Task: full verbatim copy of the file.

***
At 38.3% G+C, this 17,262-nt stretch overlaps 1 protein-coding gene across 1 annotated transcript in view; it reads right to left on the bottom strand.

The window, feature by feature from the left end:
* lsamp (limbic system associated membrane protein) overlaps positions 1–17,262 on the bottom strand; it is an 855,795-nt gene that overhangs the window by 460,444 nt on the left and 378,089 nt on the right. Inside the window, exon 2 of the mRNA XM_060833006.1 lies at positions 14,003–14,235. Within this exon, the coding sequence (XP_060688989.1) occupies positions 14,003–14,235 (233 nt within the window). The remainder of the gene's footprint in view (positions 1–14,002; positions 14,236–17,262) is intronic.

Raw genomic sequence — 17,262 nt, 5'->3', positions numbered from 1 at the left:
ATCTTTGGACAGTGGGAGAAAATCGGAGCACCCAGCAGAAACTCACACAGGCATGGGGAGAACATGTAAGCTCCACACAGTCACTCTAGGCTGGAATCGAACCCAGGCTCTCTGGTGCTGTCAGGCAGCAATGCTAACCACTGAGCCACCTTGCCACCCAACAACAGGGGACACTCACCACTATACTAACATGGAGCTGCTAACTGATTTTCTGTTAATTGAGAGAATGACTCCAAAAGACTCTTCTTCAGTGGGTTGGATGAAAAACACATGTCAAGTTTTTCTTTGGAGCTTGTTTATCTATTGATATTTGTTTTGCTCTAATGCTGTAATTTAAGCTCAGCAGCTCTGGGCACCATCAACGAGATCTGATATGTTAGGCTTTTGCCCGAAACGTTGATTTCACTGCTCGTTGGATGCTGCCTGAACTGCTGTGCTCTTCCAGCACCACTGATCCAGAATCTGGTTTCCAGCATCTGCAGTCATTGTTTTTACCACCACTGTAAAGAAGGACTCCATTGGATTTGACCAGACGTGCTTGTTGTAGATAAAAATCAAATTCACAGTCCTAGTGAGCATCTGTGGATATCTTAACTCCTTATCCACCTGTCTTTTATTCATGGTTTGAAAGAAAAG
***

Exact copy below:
At 38.3% G+C, this 17,262-nt stretch overlaps 1 protein-coding gene across 1 annotated transcript in view; it reads right to left on the bottom strand.

The window, feature by feature from the left end:
* lsamp (limbic system associated membrane protein) overlaps positions 1–17,262 on the bottom strand; it is an 855,795-nt gene that overhangs the window by 460,444 nt on the left and 378,089 nt on the right. Inside the window, exon 2 of the mRNA XM_060833006.1 lies at positions 14,003–14,235. Within this exon, the coding sequence (XP_060688989.1) occupies positions 14,003–14,235 (233 nt within the window). The remainder of the gene's footprint in view (positions 1–14,002; positions 14,236–17,262) is intronic.

Raw genomic sequence — 17,262 nt, 5'->3', positions numbered from 1 at the left:
ATCTTTGGACAGTGGGAGAAAATCGGAGCACCCAGCAGAAACTCACACAGGCATGGGGAGAACATGTAAGCTCCACACAGTCACTCTAGGCTGGAATCGAACCCAGGCTCTCTGGTGCTGTCAGGCAGCAATGCTAACCACTGAGCCACCTTGCCACCCAACAACAGGGGACACTCACCACTATACTAACATGGAGCTGCTAACTGATTTTCTGTTAATTGAGAGAATGACTCCAAAAGACTCTTCTTCAGTGGGTTGGATGAAAAACACATGTCAAGTTTTTCTTTGGAGCTTGTTTATCTATTGATATTTGTTTTGCTCTAATGCTGTAATTTAAGCTCAGCAGCTCTGGGCACCATCAACGAGATCTGATATGTTAGGCTTTTGCCCGAAACGTTGATTTCACTGCTCGTTGGATGCTGCCTGAACTGCTGTGCTCTTCCAGCACCACTGATCCAGAATCTGGTTTCCAGCATCTGCAGTCATTGTTTTTACCACCACTGTAAAGAAGGACTCCATTGGATTTGACCAGACGTGCTTGTTGTAGATAAAAATCAAATTCACAGTCCTAGTGAGCATCTGTGGATATCTTAACTCCTTATCCACCTGTCTTTTATTCATGGTTTGAAAGAAAAG